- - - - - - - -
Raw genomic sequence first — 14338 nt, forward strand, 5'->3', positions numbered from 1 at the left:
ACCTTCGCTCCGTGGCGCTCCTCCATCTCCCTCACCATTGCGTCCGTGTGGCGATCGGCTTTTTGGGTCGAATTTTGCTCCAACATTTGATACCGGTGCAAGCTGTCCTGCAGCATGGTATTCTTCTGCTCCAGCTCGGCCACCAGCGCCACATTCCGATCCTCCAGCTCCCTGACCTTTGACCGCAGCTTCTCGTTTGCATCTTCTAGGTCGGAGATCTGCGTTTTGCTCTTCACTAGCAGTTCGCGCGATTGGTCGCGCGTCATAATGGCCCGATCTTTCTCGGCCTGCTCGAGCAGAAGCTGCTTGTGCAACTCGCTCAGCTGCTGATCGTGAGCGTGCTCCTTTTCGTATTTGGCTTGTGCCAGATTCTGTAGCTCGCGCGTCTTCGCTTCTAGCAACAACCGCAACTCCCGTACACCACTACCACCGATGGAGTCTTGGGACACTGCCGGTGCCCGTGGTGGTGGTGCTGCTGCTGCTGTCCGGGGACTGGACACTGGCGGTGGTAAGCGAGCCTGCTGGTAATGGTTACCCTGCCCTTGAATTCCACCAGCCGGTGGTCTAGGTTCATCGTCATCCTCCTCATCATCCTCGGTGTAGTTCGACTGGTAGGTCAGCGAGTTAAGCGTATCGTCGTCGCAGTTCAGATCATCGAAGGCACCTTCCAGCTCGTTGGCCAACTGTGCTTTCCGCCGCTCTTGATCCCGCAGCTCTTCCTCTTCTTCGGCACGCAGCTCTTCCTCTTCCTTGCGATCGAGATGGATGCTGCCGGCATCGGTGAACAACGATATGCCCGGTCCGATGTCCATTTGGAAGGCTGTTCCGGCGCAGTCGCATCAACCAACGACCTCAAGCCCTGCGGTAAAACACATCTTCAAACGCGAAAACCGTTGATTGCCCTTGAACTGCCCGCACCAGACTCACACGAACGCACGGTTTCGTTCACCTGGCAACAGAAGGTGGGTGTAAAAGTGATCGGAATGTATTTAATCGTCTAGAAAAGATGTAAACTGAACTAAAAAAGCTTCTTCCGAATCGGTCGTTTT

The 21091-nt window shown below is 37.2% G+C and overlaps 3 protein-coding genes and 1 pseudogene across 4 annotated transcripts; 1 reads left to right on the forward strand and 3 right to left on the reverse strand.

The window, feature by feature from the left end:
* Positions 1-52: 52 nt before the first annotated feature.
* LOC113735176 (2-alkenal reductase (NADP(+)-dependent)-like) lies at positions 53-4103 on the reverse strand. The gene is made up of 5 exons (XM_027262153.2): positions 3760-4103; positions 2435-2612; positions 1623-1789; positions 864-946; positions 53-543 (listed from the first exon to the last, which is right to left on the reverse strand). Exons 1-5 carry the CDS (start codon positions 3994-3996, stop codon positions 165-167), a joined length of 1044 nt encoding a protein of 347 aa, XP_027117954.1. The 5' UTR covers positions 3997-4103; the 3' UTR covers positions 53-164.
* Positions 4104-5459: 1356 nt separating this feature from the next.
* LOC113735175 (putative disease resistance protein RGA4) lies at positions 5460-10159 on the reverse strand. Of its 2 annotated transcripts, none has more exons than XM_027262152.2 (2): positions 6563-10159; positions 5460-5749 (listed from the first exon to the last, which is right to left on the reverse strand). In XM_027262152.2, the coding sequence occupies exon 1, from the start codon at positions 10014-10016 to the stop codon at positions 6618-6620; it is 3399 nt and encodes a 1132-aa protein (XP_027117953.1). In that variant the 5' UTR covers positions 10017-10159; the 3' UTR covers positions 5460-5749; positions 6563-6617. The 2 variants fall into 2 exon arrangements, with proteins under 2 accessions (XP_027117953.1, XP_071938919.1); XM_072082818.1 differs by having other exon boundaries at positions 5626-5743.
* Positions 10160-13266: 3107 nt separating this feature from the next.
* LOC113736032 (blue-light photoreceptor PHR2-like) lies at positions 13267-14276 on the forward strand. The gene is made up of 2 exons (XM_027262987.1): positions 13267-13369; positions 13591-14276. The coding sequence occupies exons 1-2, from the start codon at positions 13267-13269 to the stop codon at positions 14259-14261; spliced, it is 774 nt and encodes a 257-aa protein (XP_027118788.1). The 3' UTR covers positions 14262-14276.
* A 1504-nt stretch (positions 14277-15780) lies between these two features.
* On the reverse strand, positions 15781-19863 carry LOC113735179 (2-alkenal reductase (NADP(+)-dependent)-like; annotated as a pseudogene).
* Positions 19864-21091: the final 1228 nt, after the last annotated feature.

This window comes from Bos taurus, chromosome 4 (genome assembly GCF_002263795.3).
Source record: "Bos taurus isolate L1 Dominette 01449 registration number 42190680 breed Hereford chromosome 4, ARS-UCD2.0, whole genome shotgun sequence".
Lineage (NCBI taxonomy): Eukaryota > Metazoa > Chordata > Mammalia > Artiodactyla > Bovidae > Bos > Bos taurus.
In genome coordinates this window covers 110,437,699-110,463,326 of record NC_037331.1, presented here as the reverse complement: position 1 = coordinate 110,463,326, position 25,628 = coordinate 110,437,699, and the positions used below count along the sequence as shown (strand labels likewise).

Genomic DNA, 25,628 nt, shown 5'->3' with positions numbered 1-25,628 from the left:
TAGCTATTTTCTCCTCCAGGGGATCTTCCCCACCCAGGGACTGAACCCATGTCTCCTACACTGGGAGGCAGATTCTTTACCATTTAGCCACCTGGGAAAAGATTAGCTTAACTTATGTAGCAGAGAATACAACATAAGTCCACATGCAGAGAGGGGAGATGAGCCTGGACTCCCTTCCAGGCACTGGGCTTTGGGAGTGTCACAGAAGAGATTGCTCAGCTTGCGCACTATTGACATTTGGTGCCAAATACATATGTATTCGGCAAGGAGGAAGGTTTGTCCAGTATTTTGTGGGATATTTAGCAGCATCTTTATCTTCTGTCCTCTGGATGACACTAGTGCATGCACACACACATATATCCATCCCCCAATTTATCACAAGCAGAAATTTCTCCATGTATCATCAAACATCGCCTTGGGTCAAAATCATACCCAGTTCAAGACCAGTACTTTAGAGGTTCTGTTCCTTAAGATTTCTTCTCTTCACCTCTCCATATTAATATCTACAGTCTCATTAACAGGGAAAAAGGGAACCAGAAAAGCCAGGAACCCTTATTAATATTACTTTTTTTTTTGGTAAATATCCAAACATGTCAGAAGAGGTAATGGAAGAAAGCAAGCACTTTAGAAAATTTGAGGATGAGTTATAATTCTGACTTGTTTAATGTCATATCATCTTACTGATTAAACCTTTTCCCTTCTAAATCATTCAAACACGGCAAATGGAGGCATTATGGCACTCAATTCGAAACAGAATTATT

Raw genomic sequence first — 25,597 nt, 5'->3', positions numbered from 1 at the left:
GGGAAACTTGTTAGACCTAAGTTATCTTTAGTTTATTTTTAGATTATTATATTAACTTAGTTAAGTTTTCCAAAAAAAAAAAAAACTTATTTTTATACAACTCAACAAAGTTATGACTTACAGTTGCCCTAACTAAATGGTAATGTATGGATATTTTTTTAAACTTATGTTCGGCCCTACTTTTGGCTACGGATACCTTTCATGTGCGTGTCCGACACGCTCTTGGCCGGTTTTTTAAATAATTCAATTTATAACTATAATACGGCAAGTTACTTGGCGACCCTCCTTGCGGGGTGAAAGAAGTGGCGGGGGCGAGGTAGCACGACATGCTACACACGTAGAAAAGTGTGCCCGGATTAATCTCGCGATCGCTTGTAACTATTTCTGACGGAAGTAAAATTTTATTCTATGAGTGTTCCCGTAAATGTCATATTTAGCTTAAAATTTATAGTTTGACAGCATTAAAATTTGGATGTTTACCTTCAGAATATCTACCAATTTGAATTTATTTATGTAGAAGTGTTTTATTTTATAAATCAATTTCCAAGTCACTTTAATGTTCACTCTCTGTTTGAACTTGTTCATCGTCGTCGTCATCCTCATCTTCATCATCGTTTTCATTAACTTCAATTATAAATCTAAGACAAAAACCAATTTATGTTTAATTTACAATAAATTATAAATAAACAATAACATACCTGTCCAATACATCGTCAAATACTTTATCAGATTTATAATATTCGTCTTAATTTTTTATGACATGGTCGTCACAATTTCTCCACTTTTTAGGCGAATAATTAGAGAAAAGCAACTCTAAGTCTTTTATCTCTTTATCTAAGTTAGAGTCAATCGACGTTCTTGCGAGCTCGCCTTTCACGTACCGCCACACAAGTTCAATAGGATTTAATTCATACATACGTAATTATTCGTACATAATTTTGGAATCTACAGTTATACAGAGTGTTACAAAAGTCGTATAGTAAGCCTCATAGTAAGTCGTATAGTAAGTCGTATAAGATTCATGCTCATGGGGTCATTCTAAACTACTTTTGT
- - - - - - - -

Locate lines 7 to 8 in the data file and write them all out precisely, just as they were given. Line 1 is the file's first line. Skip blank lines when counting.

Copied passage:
* Positions 4104-5459: 1356 nt separating this feature from the next.
* LOC113735175 (putative disease resistance protein RGA4) lies at positions 5460-10159 on the reverse strand. Of its 2 annotated transcripts, none has more exons than XM_027262152.2 (2): positions 6563-10159; positions 5460-5749 (listed from the first exon to the last, which is right to left on the reverse strand). In XM_027262152.2, the coding sequence occupies exon 1, from the start codon at positions 10014-10016 to the stop codon at positions 6618-6620; it is 3399 nt and encodes a 1132-aa protein (XP_027117953.1). In that variant the 5' UTR covers positions 10017-10159; the 3' UTR covers positions 5460-5749; positions 6563-6617. The 2 variants fall into 2 exon arrangements, with proteins under 2 accessions (XP_027117953.1, XP_071938919.1); XM_072082818.1 differs by having other exon boundaries at positions 5626-5743.